If the failings of businesses in general reflect badly on Conservative governments, the failures of business hired by such governments to deliver public services reflect even more harshly.

You only need to look at the instant fallout from the collapse of Carillion to see the danger it poses politically.

At best, the sight of a major public sector contractor collapsing raises concerns about efficiency, competence and potential cost to taxpayers. Who will now fulfil the firm’s responsibilities on time and on budget? In the public sector, David Lidington says, the taxpayer will ensure continuity in the short-term and replacement contractors will be sought in the medium-term, while in the private sector no-one knows. Will ministers resist demands for a bailout? Yes, Lidington assures the House, though Labour claim otherwise. Who will bear the cost? Appropriately, shareholders and creditors bear the brunt, by losing their cash, but it’s still completely unclear how much extra the taxpayer will have to stump up to keep key services running or to re-tender contracts that had been awarded to Carillion.

So far, so awkward: a mixture of unknowns, definite inconveniences, and probable costs. And that’s without considering the knock-on effects on sub-contractors, employees, and Carillion’s various private sector customers – and thereby on the wider economy.

I did write ‘at best’, though. Believe it or not, it can get worse than the above list of difficult questions – and it almost certainly will. There are wider issues here, not least in terms of corporate governance and public sector due diligence.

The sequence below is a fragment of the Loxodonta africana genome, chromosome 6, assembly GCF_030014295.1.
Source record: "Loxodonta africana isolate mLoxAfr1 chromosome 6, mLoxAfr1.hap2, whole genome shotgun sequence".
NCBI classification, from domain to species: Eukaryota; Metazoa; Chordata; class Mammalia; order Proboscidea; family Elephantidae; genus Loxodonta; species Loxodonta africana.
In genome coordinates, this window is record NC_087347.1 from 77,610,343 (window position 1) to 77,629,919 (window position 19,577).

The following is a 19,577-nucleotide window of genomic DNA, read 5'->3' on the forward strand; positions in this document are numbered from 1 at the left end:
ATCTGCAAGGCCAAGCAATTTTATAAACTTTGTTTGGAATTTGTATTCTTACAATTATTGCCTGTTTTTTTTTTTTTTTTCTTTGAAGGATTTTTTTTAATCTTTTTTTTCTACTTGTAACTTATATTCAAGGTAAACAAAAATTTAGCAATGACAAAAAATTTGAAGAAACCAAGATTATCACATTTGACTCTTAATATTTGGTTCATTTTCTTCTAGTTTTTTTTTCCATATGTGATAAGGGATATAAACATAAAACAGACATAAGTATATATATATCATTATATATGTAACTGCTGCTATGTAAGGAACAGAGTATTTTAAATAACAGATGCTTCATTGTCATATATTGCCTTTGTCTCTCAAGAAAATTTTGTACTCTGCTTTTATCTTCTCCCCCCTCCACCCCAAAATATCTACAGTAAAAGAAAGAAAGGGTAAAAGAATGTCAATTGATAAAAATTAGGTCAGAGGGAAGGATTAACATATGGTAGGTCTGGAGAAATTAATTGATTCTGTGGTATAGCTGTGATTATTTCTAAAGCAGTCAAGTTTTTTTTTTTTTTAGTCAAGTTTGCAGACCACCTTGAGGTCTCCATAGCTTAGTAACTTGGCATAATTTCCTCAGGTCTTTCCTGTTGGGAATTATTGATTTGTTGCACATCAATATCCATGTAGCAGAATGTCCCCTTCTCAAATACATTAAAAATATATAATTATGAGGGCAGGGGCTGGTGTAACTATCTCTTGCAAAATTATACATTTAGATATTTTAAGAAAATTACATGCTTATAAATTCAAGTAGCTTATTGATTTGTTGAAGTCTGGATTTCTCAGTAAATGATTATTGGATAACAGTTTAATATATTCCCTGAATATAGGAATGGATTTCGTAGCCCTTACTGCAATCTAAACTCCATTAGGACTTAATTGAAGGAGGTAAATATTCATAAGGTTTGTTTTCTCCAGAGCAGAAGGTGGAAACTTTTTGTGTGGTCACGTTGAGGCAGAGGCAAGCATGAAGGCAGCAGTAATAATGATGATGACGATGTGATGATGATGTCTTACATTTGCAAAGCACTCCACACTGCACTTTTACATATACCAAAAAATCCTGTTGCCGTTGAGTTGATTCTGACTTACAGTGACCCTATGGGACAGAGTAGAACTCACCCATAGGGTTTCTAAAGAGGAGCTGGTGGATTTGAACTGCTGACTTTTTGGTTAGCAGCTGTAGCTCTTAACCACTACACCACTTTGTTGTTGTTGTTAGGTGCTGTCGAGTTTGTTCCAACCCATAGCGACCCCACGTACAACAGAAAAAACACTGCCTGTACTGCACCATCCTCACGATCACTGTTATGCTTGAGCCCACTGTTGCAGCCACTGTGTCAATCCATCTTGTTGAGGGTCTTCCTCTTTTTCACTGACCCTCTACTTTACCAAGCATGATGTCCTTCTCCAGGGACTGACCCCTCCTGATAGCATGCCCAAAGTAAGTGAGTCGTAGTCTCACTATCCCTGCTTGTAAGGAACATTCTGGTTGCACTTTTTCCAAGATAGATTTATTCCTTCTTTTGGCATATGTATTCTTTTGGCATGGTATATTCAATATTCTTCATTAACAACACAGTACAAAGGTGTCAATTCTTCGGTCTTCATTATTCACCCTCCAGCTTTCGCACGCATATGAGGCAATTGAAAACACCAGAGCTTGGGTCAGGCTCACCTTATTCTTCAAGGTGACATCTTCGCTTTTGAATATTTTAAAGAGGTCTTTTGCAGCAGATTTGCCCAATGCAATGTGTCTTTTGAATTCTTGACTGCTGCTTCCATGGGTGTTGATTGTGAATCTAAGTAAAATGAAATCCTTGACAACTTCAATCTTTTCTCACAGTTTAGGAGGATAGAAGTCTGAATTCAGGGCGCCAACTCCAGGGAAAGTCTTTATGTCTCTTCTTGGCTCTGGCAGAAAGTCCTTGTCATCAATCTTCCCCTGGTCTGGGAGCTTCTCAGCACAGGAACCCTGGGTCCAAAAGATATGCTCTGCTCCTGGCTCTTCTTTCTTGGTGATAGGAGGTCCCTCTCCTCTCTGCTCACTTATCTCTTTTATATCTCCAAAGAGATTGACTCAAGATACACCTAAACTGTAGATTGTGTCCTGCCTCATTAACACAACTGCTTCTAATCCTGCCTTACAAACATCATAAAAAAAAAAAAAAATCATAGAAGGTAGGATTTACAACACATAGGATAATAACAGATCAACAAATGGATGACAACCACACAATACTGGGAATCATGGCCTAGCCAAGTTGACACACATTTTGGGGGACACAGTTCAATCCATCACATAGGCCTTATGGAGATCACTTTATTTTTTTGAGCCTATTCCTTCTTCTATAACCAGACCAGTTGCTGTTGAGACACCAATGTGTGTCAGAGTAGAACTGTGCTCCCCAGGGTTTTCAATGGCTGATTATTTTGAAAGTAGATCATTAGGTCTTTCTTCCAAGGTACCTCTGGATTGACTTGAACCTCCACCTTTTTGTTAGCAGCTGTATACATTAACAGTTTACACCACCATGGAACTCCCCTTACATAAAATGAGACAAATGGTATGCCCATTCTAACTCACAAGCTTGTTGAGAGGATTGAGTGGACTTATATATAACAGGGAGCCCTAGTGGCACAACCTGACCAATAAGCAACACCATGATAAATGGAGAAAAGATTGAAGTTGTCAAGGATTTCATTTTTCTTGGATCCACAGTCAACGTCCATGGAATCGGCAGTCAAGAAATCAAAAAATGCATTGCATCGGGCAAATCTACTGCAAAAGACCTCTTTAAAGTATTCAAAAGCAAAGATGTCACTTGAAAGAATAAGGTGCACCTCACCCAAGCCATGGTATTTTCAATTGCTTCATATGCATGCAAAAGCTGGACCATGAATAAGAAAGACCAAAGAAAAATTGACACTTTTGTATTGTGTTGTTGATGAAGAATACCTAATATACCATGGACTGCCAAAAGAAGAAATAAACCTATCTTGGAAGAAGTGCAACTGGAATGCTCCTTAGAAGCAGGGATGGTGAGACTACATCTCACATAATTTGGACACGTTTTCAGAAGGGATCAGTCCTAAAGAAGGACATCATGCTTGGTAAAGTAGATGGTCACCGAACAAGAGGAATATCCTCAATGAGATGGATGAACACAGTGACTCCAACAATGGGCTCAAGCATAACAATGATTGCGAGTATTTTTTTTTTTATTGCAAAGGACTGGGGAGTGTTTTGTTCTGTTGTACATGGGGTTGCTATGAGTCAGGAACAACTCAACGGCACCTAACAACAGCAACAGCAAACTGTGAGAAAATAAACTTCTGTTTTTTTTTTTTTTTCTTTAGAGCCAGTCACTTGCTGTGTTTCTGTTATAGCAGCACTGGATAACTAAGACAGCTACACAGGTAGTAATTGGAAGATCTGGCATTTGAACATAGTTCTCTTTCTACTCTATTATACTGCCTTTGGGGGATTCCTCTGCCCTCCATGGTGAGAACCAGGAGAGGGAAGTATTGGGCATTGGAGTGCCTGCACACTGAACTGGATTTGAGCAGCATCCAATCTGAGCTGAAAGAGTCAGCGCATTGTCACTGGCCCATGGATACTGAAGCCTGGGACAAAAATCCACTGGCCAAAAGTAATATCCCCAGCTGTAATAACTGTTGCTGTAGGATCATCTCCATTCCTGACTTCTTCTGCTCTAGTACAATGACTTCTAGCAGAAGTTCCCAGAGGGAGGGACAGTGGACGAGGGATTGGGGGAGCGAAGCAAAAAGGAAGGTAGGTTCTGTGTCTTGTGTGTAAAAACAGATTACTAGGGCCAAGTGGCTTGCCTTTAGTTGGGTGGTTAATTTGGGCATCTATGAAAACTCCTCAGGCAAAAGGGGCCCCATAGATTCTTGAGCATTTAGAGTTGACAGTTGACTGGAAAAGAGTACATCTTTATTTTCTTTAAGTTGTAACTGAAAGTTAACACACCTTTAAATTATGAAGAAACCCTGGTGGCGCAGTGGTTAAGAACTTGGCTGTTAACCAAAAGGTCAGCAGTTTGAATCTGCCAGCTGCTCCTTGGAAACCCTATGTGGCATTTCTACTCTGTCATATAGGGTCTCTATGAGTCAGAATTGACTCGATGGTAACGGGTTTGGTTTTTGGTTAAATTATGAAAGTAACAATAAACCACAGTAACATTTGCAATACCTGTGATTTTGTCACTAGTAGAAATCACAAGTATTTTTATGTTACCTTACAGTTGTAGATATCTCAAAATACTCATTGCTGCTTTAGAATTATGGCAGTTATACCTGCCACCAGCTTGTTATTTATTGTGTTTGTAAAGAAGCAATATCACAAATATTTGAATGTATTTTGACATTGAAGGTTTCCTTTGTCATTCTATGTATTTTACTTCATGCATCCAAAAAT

The Institute of Directors is already asking whether “the board and shareholders have exercised appropriate oversight prior to the collapse”, arguing that “…the relaxation of clawback conditions for executive bonuses in 2016 appears in retrospect to be highly inappropriate.” Reports of hefty executive pay and bonuses being dished out during the company’s foundering, as well as shortly before (and potentially even after) its outright collapse, are going to bring the topic of corporate irresponsibility back to the fore. Ministers have for years talked about eliminating short-termism, more responsible business, and so on and so on – observers not unreasonably wonder what happened to all that in practice, if the Carillion story is as it seems.

And then there’s the question of why the public sector is so bound up with such a troubled company, and why some departments handed it new contracts even after it was reported to be in financial trouble.

Thus far, the attention is primarily on its involvement with HS2 (a controversy fed by the existing row involving Chris Grayling and the bailout of the East Coast mainline) but that could easily spread. Pointing to the history – that this is one of those firms which Labour as well as the Conservatives have done a great deal of business with, that it won plenty of PFI contracts in the Blair years, too – achieves almost nothing. So what? This government is meant to be better than the Blair and Brown years with taxpayers’ money, that was the basis of their fiscal pitch. Whataboutery underscores, if anything, the fact that there appears to be a systemic problem with reliance on big companies which aren’t always very good or very reliable.

As I’ve previously argued, as “the Party of business”, Conservatives have an even bigger problem than anyone else when businesses do bad things, or mess up, on their watch. The price of being thought business-minded is that Tory ministers have to work twice as hard to demonstrate they aren’t over-indulgent (or worse) in their dealings with the private sector.

Corbyn’s Labour Party, of course, is on hand to sling all sorts of innuendo about what has happened, and will try to use the crisis to present a variety of unwise policy proposals as the supposedly obvious solutions. Touting nationalisation, or (even more bizarrely) windfall taxes as the answer is incorrect and dangerous, but this rhetoric will gain ground if there isn’t a plausible Conservative answer instead. As a first step, ministers must very publicly demonstrate they can be trusted to be tough when business gets it wrong, not just full of praise when it gets it right.